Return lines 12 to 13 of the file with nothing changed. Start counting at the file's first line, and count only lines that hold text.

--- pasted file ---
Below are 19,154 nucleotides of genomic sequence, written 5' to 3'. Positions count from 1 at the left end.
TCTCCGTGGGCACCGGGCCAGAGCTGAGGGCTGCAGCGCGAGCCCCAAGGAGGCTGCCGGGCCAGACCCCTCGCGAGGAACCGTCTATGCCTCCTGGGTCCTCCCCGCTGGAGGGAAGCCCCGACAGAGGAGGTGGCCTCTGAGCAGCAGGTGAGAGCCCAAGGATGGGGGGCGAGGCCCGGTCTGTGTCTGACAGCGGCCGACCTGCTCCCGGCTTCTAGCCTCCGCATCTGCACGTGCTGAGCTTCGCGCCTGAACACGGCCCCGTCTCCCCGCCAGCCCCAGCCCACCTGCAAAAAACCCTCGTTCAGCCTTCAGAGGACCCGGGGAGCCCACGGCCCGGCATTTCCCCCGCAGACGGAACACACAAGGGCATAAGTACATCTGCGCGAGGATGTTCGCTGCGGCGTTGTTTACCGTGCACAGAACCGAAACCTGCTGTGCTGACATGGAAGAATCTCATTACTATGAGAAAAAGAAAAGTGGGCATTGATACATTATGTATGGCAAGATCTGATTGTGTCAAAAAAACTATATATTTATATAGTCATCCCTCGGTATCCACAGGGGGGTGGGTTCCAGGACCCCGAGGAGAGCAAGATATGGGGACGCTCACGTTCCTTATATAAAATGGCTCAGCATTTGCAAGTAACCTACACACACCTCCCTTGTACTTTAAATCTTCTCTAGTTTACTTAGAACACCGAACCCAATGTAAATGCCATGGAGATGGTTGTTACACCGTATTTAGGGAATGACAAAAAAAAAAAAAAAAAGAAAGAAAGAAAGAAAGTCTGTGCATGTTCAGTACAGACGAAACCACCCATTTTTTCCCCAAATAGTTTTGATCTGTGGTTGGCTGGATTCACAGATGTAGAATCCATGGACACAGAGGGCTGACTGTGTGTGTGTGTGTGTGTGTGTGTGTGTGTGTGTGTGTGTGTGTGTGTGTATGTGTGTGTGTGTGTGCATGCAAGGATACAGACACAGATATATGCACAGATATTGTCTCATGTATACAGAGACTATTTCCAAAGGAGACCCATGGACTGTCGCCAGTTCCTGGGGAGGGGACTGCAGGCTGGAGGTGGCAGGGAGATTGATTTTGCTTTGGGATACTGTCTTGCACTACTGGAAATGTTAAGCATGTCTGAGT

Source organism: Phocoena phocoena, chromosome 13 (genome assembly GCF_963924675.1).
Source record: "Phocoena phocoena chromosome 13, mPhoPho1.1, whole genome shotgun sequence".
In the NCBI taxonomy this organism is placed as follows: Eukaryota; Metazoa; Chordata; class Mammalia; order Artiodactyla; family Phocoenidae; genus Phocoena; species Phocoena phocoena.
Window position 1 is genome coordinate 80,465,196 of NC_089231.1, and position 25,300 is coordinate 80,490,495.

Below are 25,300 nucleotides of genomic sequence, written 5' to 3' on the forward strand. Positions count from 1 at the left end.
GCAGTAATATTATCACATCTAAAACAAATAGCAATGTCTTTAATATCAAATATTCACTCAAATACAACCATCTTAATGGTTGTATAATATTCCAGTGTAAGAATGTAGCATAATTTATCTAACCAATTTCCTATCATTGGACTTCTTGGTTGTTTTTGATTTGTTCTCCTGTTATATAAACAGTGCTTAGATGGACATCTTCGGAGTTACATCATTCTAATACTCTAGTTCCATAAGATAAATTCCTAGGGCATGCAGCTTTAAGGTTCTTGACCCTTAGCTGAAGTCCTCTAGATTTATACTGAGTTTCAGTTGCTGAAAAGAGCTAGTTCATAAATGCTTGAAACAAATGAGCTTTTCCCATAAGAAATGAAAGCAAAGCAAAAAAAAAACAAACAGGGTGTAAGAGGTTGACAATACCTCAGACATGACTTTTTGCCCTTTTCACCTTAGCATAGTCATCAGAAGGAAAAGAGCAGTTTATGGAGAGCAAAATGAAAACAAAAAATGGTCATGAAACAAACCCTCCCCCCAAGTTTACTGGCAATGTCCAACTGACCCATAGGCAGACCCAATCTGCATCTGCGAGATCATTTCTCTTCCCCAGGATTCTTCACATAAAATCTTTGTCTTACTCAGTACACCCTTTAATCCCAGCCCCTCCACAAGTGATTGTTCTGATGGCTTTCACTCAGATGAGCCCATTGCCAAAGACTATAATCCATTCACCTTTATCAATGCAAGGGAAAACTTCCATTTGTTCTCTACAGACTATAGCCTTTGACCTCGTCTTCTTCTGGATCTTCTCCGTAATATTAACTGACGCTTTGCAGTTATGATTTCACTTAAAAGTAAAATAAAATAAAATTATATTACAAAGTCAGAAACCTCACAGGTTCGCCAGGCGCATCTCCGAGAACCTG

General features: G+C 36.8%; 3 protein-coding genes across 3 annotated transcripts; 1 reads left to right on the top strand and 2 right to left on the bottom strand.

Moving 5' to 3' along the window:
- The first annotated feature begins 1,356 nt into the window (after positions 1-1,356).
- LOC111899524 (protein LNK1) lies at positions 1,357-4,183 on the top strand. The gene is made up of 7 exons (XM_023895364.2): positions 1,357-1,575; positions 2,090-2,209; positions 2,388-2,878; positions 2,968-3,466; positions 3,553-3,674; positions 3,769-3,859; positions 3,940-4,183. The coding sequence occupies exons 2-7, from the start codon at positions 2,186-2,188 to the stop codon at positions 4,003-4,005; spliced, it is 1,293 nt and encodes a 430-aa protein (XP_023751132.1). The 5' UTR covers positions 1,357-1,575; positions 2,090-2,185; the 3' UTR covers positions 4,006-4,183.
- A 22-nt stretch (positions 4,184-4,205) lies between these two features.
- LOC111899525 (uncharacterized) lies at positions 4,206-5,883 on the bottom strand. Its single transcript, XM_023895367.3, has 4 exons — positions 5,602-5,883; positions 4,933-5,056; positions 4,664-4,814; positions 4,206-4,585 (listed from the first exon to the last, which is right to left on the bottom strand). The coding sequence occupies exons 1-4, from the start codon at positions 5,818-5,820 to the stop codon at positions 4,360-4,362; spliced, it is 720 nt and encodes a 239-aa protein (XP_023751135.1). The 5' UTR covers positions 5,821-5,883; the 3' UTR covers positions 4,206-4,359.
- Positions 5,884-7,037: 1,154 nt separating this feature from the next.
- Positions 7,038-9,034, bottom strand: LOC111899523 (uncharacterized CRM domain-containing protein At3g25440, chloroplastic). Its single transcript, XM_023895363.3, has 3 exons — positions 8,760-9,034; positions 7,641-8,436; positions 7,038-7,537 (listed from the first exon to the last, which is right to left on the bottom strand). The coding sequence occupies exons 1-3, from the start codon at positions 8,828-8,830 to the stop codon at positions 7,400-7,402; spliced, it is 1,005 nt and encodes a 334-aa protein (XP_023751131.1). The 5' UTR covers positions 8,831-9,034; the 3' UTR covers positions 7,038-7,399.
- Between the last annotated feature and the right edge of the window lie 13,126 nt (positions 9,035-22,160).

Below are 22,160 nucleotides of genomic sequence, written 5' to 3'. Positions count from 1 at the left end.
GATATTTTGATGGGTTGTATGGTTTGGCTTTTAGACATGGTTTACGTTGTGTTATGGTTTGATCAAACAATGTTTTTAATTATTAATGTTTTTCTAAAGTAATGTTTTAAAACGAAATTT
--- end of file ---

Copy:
- LOC111899524 (protein LNK1) lies at positions 1,357-4,183 on the top strand. The gene is made up of 7 exons (XM_023895364.2): positions 1,357-1,575; positions 2,090-2,209; positions 2,388-2,878; positions 2,968-3,466; positions 3,553-3,674; positions 3,769-3,859; positions 3,940-4,183. The coding sequence occupies exons 2-7, from the start codon at positions 2,186-2,188 to the stop codon at positions 4,003-4,005; spliced, it is 1,293 nt and encodes a 430-aa protein (XP_023751132.1). The 5' UTR covers positions 1,357-1,575; positions 2,090-2,185; the 3' UTR covers positions 4,006-4,183.
- A 22-nt stretch (positions 4,184-4,205) lies between these two features.